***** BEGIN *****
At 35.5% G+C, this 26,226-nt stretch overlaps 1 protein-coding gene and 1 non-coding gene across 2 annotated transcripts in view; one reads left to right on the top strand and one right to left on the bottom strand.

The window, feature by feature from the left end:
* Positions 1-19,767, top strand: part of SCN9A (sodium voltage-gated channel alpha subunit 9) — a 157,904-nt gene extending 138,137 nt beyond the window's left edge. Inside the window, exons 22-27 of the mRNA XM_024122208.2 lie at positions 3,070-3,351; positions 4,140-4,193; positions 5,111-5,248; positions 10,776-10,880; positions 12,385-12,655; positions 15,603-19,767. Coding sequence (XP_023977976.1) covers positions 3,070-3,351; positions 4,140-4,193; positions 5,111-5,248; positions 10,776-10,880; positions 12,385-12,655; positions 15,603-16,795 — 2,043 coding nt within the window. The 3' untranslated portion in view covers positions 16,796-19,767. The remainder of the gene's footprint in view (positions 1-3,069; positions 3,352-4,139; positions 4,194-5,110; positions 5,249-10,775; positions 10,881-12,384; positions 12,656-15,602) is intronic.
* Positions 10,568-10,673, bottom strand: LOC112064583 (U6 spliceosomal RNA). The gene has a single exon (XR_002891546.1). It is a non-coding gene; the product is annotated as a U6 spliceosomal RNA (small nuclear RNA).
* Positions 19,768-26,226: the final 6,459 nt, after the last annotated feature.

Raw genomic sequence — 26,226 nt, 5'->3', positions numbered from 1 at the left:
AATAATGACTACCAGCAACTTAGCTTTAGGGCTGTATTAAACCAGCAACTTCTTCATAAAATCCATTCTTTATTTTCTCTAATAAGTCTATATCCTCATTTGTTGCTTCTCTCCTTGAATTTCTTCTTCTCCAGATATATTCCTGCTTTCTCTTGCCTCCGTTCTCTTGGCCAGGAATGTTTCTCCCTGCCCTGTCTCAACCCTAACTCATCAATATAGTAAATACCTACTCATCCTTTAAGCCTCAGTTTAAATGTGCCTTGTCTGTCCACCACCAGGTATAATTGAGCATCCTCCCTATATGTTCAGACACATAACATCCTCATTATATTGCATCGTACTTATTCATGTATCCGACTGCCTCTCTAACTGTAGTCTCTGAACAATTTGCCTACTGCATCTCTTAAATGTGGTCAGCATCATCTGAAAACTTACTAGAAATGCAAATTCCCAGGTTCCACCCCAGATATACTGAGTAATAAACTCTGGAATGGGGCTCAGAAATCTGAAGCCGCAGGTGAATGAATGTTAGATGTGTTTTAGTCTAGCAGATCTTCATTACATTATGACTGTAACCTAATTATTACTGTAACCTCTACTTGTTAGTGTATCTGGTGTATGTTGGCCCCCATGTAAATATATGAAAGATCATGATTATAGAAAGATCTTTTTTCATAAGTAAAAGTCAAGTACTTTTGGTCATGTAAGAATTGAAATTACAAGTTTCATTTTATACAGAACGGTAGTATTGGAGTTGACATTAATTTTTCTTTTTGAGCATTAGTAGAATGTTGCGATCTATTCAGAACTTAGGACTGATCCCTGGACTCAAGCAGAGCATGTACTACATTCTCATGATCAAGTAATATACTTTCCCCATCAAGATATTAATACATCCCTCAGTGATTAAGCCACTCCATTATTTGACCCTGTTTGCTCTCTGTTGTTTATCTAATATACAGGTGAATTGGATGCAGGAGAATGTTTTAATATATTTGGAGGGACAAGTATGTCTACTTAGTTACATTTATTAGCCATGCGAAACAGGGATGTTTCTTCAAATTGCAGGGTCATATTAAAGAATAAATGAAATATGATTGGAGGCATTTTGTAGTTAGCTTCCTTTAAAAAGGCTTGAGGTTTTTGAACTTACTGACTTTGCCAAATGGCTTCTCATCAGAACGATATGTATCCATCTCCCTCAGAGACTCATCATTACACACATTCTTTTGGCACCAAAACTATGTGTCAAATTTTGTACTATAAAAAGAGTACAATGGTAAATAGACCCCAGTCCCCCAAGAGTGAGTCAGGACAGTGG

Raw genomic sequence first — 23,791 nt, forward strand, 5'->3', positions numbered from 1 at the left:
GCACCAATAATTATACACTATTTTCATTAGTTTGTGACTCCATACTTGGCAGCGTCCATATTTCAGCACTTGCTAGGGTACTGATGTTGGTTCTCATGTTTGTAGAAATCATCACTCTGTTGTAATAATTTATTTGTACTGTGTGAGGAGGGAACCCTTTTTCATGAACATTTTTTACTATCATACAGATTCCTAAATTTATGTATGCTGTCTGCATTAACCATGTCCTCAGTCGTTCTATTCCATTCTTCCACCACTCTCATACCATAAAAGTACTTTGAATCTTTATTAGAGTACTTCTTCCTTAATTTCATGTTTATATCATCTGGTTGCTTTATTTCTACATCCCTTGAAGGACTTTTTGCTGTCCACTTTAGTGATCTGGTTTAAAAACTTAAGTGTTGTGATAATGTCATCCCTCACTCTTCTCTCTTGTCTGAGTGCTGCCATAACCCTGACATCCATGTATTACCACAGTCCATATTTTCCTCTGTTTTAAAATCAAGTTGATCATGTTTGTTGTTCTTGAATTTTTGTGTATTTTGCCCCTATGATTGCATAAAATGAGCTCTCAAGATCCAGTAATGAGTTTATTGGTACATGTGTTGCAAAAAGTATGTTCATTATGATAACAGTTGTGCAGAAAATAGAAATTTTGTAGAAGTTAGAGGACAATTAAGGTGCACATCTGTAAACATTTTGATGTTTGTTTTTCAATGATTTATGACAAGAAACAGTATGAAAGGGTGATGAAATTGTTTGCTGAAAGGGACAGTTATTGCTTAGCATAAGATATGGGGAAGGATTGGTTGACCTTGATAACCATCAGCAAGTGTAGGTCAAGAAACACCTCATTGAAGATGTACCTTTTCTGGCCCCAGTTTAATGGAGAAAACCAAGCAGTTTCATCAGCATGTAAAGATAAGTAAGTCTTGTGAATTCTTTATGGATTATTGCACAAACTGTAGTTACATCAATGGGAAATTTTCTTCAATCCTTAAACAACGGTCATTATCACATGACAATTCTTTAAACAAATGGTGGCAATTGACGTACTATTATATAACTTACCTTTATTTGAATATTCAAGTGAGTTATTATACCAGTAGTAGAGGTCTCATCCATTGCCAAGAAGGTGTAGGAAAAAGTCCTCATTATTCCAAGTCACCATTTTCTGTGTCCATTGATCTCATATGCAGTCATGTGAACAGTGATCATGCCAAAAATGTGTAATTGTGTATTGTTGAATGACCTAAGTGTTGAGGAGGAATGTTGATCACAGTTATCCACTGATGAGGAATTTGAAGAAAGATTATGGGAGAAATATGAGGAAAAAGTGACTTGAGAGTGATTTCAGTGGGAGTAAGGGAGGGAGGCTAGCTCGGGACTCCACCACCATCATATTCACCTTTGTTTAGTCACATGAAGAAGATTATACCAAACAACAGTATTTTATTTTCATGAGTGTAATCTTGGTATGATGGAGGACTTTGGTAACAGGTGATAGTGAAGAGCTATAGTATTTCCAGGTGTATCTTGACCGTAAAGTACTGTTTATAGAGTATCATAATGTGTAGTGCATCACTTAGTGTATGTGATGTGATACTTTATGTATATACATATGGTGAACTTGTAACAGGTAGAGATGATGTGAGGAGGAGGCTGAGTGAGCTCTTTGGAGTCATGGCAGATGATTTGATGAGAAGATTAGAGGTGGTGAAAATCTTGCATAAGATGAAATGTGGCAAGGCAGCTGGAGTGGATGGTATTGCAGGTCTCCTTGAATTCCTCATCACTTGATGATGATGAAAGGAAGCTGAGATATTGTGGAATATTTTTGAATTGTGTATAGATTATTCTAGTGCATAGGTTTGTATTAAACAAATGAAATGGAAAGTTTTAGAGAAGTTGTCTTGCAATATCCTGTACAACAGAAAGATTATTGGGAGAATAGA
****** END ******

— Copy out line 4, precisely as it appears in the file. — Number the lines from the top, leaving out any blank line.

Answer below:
* Positions 10,568-10,673, bottom strand: LOC112064583 (U6 spliceosomal RNA). The gene has a single exon (XR_002891546.1). It is a non-coding gene; the product is annotated as a U6 spliceosomal RNA (small nuclear RNA).